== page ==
Doctors of Chiropractic Working with or within Integrated Healthcare Delivery Systems: A Scoping Review Protocol
SOURCE: BMJ Open 2021 (Jan 25); 11 (1): e043754
Eric J Roseen, Bolanle Aishat Kasali, Kelsey Corcoran, Kelsey Masselli, Lance Laird, Robert B Saper, Daniel P Alford, Ezra Cohen, Anthony Lisi, Steven J Atlas, Jonathan F Bean, Roni Evans, André Bussières
Department of Family Medicine,
Boston University School of Medicine and
Boston Medical Center,
Boston, MA, USA
Introduction: Back and neck pain are the leading causes of disability worldwide. Doctors of chiropractic (DCs) are trained to manage these common conditions and can provide non-pharmacological treatment aligned with international clinical practice guidelines. Although DCs practice in over 90 countries, chiropractic care is rarely available within integrated healthcare delivery systems. A lack of DCs in private practice, particularly in low-income communities, may also limit access to chiropractic care. Improving collaboration between medical providers and community-based DCs, or embedding DCs
Methods and analyses: This scoping review will map studies of DCs working with or within integrated healthcare delivery systems. We will use the recommended six-step approach for scoping reviews. We will search three electronic data bases including Medline, Embase and Web of Science. Two investigators will independently review all titles and abstracts to identify relevant records, screen the full-text articles of potentially admissible records, and systematically extract data from selected articles. We will include studies published in English from 1998 to 2020 describing medical settings that have established formal relationships with community-based DCs (eg, shared medical record) or where DCs practice in medical settings. Data extraction and reporting will be guided by the Proctor Conceptual Model for Implementation Research, which has three domains: clinical intervention, implementation strategies and outcome measurement. Stakeholders from diverse clinical fields will offer feedback on the implications of our findings via a web-based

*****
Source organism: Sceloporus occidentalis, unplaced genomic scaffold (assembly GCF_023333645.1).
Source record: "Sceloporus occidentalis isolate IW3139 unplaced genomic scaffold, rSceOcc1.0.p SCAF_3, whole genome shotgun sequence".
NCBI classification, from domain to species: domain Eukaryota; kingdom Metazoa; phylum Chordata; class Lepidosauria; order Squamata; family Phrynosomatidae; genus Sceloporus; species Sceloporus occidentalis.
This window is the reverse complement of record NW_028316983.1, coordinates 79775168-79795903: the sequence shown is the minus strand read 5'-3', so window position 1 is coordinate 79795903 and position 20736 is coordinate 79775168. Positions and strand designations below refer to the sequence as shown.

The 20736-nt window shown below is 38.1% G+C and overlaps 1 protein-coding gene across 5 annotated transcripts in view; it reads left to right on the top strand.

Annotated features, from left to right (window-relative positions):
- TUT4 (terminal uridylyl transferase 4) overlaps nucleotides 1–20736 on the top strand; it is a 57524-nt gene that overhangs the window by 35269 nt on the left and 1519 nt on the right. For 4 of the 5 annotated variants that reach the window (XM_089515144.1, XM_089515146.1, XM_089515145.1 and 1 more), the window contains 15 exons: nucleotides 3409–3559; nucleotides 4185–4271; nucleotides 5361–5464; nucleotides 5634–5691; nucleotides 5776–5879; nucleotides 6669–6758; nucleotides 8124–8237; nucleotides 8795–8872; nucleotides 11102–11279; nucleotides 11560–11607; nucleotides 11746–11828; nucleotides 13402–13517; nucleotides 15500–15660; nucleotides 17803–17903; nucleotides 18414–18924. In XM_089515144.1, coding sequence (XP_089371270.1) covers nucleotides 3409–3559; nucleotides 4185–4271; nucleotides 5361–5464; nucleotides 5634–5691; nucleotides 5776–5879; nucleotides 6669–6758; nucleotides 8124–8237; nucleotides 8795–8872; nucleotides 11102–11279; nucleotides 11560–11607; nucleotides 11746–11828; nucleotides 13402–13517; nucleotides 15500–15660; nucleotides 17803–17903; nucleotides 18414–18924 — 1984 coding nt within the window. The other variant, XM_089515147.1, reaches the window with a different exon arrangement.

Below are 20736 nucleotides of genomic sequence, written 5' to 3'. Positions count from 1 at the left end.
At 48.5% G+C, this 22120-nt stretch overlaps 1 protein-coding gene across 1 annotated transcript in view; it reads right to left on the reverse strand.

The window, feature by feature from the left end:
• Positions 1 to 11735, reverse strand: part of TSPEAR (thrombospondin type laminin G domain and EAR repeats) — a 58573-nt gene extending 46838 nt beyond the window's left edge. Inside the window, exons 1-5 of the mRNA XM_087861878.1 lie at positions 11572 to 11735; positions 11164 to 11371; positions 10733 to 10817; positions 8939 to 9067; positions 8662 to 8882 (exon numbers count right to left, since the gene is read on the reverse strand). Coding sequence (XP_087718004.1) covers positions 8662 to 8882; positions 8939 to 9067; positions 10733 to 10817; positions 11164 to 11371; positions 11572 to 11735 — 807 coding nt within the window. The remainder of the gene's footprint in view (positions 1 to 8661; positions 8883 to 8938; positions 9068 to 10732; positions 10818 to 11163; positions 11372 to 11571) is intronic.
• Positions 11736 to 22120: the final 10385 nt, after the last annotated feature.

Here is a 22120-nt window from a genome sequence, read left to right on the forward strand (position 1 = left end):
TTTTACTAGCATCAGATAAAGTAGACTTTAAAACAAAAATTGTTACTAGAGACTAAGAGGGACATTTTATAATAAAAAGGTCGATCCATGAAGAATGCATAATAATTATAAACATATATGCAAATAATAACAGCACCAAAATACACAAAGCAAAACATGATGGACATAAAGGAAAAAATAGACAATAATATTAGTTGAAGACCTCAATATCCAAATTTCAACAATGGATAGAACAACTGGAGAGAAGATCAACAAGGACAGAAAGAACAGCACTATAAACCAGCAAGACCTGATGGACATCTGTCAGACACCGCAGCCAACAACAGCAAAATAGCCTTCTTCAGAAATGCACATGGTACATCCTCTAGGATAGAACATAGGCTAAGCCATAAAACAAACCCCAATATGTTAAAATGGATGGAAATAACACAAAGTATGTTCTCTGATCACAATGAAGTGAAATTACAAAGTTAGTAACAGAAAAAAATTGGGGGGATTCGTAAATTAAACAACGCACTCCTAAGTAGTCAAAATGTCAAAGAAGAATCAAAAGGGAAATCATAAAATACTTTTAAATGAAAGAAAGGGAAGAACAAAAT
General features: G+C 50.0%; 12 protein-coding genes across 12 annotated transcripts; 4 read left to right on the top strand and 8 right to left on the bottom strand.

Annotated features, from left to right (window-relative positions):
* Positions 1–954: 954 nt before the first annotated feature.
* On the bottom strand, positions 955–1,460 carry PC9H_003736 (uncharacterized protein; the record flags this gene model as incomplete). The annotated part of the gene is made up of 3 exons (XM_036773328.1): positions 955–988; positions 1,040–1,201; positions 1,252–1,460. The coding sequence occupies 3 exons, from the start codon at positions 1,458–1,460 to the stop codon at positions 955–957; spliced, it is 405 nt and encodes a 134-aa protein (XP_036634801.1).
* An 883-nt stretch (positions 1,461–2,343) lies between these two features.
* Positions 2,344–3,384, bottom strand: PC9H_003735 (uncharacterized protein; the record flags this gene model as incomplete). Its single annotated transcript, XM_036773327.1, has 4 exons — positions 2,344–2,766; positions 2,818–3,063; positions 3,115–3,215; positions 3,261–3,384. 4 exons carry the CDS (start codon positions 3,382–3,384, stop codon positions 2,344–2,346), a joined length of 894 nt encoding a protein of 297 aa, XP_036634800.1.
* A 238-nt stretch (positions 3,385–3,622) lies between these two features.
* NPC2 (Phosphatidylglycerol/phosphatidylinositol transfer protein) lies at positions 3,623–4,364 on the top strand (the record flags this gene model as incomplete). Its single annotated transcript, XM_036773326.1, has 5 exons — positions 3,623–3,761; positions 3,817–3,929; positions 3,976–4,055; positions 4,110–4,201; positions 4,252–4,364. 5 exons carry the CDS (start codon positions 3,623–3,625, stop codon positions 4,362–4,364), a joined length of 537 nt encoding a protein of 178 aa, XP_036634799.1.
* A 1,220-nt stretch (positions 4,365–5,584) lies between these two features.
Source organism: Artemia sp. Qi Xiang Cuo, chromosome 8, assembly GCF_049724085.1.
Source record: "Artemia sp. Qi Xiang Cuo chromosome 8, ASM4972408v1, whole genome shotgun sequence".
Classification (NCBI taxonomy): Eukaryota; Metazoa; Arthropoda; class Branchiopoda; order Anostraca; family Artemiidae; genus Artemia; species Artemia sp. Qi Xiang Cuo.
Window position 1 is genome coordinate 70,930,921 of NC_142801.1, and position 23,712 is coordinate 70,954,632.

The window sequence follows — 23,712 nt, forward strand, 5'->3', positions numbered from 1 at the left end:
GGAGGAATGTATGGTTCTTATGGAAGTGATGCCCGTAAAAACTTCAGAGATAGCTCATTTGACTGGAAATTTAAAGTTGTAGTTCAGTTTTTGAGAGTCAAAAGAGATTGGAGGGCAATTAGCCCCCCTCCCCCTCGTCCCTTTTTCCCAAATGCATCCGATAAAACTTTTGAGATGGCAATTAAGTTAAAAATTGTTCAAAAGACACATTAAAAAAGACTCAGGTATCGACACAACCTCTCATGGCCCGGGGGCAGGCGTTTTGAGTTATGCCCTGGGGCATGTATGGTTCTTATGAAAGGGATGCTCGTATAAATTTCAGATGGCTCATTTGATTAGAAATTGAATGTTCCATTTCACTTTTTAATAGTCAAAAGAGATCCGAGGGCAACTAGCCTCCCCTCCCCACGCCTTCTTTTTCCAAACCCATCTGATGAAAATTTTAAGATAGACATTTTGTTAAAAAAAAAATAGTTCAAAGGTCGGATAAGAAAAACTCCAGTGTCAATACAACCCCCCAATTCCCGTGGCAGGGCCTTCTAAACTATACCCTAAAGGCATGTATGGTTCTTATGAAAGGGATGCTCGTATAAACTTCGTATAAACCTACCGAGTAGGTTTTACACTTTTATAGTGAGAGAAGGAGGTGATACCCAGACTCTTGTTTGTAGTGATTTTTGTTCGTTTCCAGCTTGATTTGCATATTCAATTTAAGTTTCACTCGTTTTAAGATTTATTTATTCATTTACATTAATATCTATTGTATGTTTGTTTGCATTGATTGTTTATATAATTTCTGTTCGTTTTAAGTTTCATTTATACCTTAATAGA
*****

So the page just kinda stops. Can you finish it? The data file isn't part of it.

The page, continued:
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Ethics and dissemination: Ethics approval will not be obtained for this review of published and publicly accessible data, but will be obtained for the web-based survey. Our results will be disseminated through conference presentations and a peer-reviewed publication. Our findings will inform implementation strategies that support the adoption of chiropractic care within integrated healthcare delivery systems.
Keywords: back pain; complementary medicine; general medicine (see internal medicine); musculoskeletal disorders; organisation of health services; rehabilitation medicine.
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